Musician explores his passion for art
Psoriasis is a skin condition that usually only leads to scratching.
For Charles Knights it led to his first solo art exhibition at Masterworks.
“Last year, I spent nearly a month in bed,” Mr Knights said. “At one point I could barely turn over.
“When my skin started to heal and I realised I wasn't going to die after all, (joke) I needed to do something to celebrate.”
The passionate amateur painter has exhibited in several group shows in Bermuda, but never on his own.
“When I was better, I thought, right, I am going to ring up Masterworks and find out if they have a week where there are no exhibitions,” he said. “They had an opening at the beginning of May. I went for it.”
Mr Knights is originally from Romaldkirk, County Durham, England. He came here in September 2007 to teach violin for Menuhin.
His first week here, he joined the Plein Air Bermuda outdoor painting group with artist Chris Marson.
“Everything I've learnt about watercolour, I learnt from Chris,” said Mr Knights. “I call him God.”
As a teenager he loved art, and even imagined himself one day designing album covers for bands like Pink Floyd and Genesis.
A trip to a graphic design studio in Birmingham dashed his artistic aspirations.
“There were people there who spent 14 hours a day designing candy papers,” said Mr Knights. “That sounded really boring. It wasn't for me.”
So he fell back on his other passion, music.
He believes music has influenced his art, in some ways.
“I used to work in an opera house in Germany and I saw a lot of set designs,” he said. “To me a painting has to tell a story.”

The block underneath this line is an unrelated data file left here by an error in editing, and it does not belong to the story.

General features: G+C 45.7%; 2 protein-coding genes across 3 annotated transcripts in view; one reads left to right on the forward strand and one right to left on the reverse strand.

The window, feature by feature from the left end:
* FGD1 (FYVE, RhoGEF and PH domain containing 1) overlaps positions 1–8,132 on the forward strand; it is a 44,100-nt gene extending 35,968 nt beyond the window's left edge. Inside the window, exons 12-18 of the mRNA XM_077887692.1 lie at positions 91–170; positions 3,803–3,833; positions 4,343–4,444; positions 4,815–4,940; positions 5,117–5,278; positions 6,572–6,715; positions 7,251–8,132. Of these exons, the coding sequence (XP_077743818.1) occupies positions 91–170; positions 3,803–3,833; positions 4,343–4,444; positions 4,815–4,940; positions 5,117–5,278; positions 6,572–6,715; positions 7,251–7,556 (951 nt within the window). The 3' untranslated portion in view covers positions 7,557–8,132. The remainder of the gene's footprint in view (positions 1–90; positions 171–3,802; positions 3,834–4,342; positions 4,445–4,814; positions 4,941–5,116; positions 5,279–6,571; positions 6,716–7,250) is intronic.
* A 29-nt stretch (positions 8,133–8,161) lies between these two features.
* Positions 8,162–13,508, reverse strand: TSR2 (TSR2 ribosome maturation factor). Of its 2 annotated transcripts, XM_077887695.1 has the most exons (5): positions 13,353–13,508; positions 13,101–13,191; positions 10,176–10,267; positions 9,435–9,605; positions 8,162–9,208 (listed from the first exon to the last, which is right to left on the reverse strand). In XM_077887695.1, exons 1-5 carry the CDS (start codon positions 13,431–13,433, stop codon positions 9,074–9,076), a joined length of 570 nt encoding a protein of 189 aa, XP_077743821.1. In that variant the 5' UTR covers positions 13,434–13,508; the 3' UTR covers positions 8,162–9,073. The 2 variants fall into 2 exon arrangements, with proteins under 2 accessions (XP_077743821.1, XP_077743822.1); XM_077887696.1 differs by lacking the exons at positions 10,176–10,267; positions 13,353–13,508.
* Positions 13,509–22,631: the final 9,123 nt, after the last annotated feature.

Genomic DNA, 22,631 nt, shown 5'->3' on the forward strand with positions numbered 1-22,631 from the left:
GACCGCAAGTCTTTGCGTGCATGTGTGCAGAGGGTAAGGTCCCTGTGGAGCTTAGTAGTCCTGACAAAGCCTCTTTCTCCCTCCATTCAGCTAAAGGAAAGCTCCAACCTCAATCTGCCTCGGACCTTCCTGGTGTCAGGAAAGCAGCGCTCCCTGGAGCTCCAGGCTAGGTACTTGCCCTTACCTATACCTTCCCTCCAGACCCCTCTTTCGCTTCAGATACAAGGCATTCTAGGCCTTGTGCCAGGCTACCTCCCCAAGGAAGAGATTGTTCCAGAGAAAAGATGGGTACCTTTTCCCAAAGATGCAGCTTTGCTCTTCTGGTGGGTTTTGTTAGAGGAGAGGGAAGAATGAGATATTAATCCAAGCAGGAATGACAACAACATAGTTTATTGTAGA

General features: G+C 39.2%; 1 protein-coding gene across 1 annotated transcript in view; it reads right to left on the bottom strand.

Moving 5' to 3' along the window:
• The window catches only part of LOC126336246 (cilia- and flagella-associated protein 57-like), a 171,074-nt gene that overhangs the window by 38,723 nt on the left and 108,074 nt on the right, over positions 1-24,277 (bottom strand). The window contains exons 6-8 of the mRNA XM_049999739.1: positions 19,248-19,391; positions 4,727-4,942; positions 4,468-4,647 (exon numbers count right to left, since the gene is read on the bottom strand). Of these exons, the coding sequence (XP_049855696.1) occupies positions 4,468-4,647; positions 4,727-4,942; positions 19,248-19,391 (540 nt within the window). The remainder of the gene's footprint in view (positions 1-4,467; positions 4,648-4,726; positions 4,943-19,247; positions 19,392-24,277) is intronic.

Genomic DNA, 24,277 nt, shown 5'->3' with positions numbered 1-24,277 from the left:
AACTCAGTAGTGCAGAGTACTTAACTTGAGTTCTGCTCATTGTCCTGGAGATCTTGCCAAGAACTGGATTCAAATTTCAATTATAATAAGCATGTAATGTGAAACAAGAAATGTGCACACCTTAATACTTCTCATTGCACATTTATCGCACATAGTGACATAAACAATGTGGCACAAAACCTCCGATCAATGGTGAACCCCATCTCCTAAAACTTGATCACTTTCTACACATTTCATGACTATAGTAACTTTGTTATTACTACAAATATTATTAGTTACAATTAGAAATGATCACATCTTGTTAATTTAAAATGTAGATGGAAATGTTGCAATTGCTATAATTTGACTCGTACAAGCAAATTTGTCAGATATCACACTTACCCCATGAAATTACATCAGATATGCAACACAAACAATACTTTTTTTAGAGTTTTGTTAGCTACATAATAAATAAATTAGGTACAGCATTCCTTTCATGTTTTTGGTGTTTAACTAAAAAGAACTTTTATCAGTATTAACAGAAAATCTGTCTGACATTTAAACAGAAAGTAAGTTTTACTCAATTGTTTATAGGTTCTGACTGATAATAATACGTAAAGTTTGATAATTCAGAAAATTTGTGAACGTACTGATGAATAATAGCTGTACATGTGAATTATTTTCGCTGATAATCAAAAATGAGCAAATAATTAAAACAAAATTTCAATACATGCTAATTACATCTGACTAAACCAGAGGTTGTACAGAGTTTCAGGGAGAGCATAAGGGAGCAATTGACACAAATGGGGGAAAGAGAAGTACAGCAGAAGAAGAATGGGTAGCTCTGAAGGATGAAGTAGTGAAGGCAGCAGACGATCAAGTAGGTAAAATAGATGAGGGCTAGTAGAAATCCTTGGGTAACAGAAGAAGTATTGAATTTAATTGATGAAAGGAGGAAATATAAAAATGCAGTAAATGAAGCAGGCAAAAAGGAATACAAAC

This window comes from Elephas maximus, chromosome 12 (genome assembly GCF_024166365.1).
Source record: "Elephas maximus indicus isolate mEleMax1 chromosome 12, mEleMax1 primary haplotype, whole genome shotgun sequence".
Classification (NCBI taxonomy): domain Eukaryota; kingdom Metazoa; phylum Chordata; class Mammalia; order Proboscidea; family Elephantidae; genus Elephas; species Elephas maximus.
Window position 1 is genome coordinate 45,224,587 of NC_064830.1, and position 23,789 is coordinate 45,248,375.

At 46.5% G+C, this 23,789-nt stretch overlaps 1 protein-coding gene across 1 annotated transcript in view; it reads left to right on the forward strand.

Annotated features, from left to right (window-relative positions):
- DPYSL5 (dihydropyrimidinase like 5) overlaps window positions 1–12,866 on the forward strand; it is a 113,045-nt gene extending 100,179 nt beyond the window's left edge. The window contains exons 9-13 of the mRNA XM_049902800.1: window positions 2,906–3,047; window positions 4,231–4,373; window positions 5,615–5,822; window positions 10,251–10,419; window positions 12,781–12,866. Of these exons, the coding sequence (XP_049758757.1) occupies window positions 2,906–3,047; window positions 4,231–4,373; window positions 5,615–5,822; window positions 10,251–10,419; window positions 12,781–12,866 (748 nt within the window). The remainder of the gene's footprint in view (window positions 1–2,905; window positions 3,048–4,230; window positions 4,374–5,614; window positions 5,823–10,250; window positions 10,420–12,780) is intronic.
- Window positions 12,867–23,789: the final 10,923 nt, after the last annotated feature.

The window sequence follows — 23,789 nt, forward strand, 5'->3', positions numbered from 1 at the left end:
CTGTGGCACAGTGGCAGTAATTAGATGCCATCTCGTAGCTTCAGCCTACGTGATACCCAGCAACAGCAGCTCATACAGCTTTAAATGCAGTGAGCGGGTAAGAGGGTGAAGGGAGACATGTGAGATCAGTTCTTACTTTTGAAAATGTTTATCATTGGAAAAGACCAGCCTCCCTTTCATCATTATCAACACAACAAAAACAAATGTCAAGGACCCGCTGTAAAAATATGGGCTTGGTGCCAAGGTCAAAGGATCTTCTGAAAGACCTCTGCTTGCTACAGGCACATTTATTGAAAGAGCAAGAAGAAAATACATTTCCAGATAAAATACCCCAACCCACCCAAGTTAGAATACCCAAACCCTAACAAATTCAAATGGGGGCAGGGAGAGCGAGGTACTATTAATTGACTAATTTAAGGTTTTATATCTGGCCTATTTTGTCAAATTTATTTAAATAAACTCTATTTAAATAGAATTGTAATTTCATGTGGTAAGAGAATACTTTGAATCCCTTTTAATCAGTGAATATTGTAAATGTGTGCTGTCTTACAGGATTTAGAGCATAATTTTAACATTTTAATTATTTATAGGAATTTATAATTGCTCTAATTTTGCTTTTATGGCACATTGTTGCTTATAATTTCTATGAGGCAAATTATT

Colour gives him a buzz.
“Colour is everything,” he said.
One of his favourite places to paint is St George.
“If someone said we can fly you for free to Florida, Bahamas, or wherever you like, I'd rather spend a week just puttering about St George on my scooter and painting,” he said.
That said he goes on frequent painting holidays around the world.
“When I sell a painting that money goes to fund my next painting trip,” he said. “I have painted in the Himalayas, the Amazon rainforest and the Arctic Circle in Norway, among other places.
“The hardest place I painted was probably the Peruvian Jungle. It was very damp and you had to wait forever for the paper to dry. By contrast, in the Sahara, things dry very quickly.”
Like a lot of artists he has his favourite pieces of equipment.
“I did have a favourite brush,” he said. “Last year it fell off the back of my scooter. I got home and realised I didn't have it so I drove back and found it, but someone had driven over it.
“So I got out the old dental floss and completely restored it. Then I realised I should have lots of favourite brushes. Now I have three sets of things, so I am not dependent on one brush.”
Before coming to Bermuda, he was teaching music in a school in London.
“I had seen these adverts for the Menuhin now and again in the Times Educational Supplement,” he said.
“I always joked at my school that one day I would teach violin with Menuhin in Bermuda.
“Who wouldn't want to teach there? One day there was this hush when I turned up in the staff room and looked in the magazine.
“They had all seen the advert and they knew I would be going. Everyone said I would be bored in Bermuda after a year and come back. I have never been bored yet.”
People are often surprised to learn he is both an artist and musician.
“Now, some people know me only as Charles Knights the artist,” he laughed. “They say, ‘what, you teach violin?'”
Charles Knights is on now at Masterworks until June 1.
• For more information about Masterworks shows see www.masterworks.bm